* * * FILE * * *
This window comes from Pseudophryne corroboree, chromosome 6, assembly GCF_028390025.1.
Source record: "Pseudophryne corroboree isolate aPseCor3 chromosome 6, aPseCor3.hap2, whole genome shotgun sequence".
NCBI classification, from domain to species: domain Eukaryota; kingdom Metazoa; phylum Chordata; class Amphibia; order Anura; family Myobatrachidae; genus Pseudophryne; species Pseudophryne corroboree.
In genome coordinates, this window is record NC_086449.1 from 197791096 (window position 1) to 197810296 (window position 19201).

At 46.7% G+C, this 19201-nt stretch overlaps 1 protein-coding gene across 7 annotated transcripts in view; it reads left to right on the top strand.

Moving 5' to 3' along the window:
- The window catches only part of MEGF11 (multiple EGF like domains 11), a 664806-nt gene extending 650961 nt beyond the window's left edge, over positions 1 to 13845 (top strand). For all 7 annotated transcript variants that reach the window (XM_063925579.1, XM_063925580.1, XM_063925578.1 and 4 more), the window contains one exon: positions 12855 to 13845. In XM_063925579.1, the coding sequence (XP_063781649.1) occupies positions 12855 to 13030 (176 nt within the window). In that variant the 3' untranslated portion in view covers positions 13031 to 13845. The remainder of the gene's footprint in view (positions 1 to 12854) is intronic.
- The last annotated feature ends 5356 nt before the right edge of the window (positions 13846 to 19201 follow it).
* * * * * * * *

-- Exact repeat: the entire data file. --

This window comes from Pseudophryne corroboree, chromosome 6, assembly GCF_028390025.1.
Source record: "Pseudophryne corroboree isolate aPseCor3 chromosome 6, aPseCor3.hap2, whole genome shotgun sequence".
NCBI classification, from domain to species: domain Eukaryota; kingdom Metazoa; phylum Chordata; class Amphibia; order Anura; family Myobatrachidae; genus Pseudophryne; species Pseudophryne corroboree.
In genome coordinates, this window is record NC_086449.1 from 197791096 (window position 1) to 197810296 (window position 19201).

At 46.7% G+C, this 19201-nt stretch overlaps 1 protein-coding gene across 7 annotated transcripts in view; it reads left to right on the top strand.

Moving 5' to 3' along the window:
- The window catches only part of MEGF11 (multiple EGF like domains 11), a 664806-nt gene extending 650961 nt beyond the window's left edge, over positions 1 to 13845 (top strand). For all 7 annotated transcript variants that reach the window (XM_063925579.1, XM_063925580.1, XM_063925578.1 and 4 more), the window contains one exon: positions 12855 to 13845. In XM_063925579.1, the coding sequence (XP_063781649.1) occupies positions 12855 to 13030 (176 nt within the window). In that variant the 3' untranslated portion in view covers positions 13031 to 13845. The remainder of the gene's footprint in view (positions 1 to 12854) is intronic.
- The last annotated feature ends 5356 nt before the right edge of the window (positions 13846 to 19201 follow it).